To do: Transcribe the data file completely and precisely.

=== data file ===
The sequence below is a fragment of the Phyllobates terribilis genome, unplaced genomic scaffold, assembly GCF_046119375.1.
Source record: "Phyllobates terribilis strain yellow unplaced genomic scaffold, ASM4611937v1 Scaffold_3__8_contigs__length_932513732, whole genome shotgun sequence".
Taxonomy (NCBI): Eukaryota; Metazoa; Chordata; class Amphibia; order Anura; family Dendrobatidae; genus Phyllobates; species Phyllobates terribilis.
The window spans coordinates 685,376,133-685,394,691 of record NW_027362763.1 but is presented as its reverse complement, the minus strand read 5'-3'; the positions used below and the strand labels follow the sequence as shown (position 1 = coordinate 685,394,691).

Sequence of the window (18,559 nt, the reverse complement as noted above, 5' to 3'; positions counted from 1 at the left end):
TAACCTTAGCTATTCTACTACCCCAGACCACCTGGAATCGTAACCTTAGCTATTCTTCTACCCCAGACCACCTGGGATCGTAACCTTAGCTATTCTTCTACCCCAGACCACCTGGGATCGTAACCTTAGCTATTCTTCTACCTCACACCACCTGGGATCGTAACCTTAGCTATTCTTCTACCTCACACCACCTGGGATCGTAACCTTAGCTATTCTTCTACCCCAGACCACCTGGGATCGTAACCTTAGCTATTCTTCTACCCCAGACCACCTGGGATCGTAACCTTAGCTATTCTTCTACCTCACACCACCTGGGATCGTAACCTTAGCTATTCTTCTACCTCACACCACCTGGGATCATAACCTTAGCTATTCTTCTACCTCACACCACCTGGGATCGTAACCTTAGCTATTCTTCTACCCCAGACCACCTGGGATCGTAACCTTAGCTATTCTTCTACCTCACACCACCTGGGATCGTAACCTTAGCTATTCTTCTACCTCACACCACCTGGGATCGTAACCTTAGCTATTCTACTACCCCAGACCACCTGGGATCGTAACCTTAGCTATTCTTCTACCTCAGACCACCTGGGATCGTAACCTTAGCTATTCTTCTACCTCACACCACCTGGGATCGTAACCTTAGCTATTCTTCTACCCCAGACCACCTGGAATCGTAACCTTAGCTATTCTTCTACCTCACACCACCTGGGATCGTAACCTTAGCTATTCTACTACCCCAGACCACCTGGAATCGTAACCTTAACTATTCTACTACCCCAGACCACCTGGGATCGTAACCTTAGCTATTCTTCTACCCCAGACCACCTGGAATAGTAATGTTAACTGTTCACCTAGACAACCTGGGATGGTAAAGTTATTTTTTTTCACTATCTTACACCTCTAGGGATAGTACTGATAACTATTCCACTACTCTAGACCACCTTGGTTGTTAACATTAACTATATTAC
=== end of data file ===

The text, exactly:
The sequence below is a fragment of the Phyllobates terribilis genome, unplaced genomic scaffold, assembly GCF_046119375.1.
Source record: "Phyllobates terribilis strain yellow unplaced genomic scaffold, ASM4611937v1 Scaffold_3__8_contigs__length_932513732, whole genome shotgun sequence".
Taxonomy (NCBI): Eukaryota; Metazoa; Chordata; class Amphibia; order Anura; family Dendrobatidae; genus Phyllobates; species Phyllobates terribilis.
The window spans coordinates 685,376,133-685,394,691 of record NW_027362763.1 but is presented as its reverse complement, the minus strand read 5'-3'; the positions used below and the strand labels follow the sequence as shown (position 1 = coordinate 685,394,691).

Sequence of the window (18,559 nt, the reverse complement as noted above, 5' to 3'; positions counted from 1 at the left end):
TAACCTTAGCTATTCTACTACCCCAGACCACCTGGAATCGTAACCTTAGCTATTCTTCTACCCCAGACCACCTGGGATCGTAACCTTAGCTATTCTTCTACCCCAGACCACCTGGGATCGTAACCTTAGCTATTCTTCTACCTCACACCACCTGGGATCGTAACCTTAGCTATTCTTCTACCTCACACCACCTGGGATCGTAACCTTAGCTATTCTTCTACCCCAGACCACCTGGGATCGTAACCTTAGCTATTCTTCTACCCCAGACCACCTGGGATCGTAACCTTAGCTATTCTTCTACCTCACACCACCTGGGATCGTAACCTTAGCTATTCTTCTACCTCACACCACCTGGGATCATAACCTTAGCTATTCTTCTACCTCACACCACCTGGGATCGTAACCTTAGCTATTCTTCTACCCCAGACCACCTGGGATCGTAACCTTAGCTATTCTTCTACCTCACACCACCTGGGATCGTAACCTTAGCTATTCTTCTACCTCACACCACCTGGGATCGTAACCTTAGCTATTCTACTACCCCAGACCACCTGGGATCGTAACCTTAGCTATTCTTCTACCTCAGACCACCTGGGATCGTAACCTTAGCTATTCTTCTACCTCACACCACCTGGGATCGTAACCTTAGCTATTCTTCTACCCCAGACCACCTGGAATCGTAACCTTAGCTATTCTTCTACCTCACACCACCTGGGATCGTAACCTTAGCTATTCTACTACCCCAGACCACCTGGAATCGTAACCTTAACTATTCTACTACCCCAGACCACCTGGGATCGTAACCTTAGCTATTCTTCTACCCCAGACCACCTGGAATAGTAATGTTAACTGTTCACCTAGACAACCTGGGATGGTAAAGTTATTTTTTTTCACTATCTTACACCTCTAGGGATAGTACTGATAACTATTCCACTACTCTAGACCACCTTGGTTGTTAACATTAACTATATTAC